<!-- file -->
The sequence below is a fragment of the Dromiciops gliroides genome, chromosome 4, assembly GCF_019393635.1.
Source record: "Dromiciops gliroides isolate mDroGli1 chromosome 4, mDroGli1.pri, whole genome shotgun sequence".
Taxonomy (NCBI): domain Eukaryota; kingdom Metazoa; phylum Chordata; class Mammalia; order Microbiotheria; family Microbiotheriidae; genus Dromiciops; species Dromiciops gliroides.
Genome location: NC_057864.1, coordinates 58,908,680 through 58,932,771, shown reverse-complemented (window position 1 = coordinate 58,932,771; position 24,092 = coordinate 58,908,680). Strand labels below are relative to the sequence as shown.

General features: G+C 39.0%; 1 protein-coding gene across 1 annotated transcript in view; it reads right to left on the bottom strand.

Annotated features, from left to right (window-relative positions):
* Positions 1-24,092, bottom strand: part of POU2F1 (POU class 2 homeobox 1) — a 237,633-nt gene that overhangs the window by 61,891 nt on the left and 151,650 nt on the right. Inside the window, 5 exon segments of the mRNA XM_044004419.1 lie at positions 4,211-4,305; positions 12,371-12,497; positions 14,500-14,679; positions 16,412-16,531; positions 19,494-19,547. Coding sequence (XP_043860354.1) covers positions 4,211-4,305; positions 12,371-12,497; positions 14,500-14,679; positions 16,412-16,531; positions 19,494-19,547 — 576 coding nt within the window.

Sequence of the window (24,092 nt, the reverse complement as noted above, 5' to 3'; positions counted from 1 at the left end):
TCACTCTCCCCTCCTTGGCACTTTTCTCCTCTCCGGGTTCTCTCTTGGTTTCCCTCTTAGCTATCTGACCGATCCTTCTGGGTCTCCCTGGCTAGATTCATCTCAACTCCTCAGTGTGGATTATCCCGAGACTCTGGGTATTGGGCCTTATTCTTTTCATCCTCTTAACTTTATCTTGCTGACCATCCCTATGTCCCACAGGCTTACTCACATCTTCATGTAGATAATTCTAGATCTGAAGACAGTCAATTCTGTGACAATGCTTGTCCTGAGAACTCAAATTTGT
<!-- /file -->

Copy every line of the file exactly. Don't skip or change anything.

The sequence below is a fragment of the Dromiciops gliroides genome, chromosome 4, assembly GCF_019393635.1.
Source record: "Dromiciops gliroides isolate mDroGli1 chromosome 4, mDroGli1.pri, whole genome shotgun sequence".
Taxonomy (NCBI): domain Eukaryota; kingdom Metazoa; phylum Chordata; class Mammalia; order Microbiotheria; family Microbiotheriidae; genus Dromiciops; species Dromiciops gliroides.
Genome location: NC_057864.1, coordinates 58,908,680 through 58,932,771, shown reverse-complemented (window position 1 = coordinate 58,932,771; position 24,092 = coordinate 58,908,680). Strand labels below are relative to the sequence as shown.

General features: G+C 39.0%; 1 protein-coding gene across 1 annotated transcript in view; it reads right to left on the bottom strand.

Annotated features, from left to right (window-relative positions):
* Positions 1-24,092, bottom strand: part of POU2F1 (POU class 2 homeobox 1) — a 237,633-nt gene that overhangs the window by 61,891 nt on the left and 151,650 nt on the right. Inside the window, 5 exon segments of the mRNA XM_044004419.1 lie at positions 4,211-4,305; positions 12,371-12,497; positions 14,500-14,679; positions 16,412-16,531; positions 19,494-19,547. Coding sequence (XP_043860354.1) covers positions 4,211-4,305; positions 12,371-12,497; positions 14,500-14,679; positions 16,412-16,531; positions 19,494-19,547 — 576 coding nt within the window.

Sequence of the window (24,092 nt, the reverse complement as noted above, 5' to 3'; positions counted from 1 at the left end):
TCACTCTCCCCTCCTTGGCACTTTTCTCCTCTCCGGGTTCTCTCTTGGTTTCCCTCTTAGCTATCTGACCGATCCTTCTGGGTCTCCCTGGCTAGATTCATCTCAACTCCTCAGTGTGGATTATCCCGAGACTCTGGGTATTGGGCCTTATTCTTTTCATCCTCTTAACTTTATCTTGCTGACCATCCCTATGTCCCACAGGCTTACTCACATCTTCATGTAGATAATTCTAGATCTGAAGACAGTCAATTCTGTGACAATGCTTGTCCTGAGAACTCAAATTTGT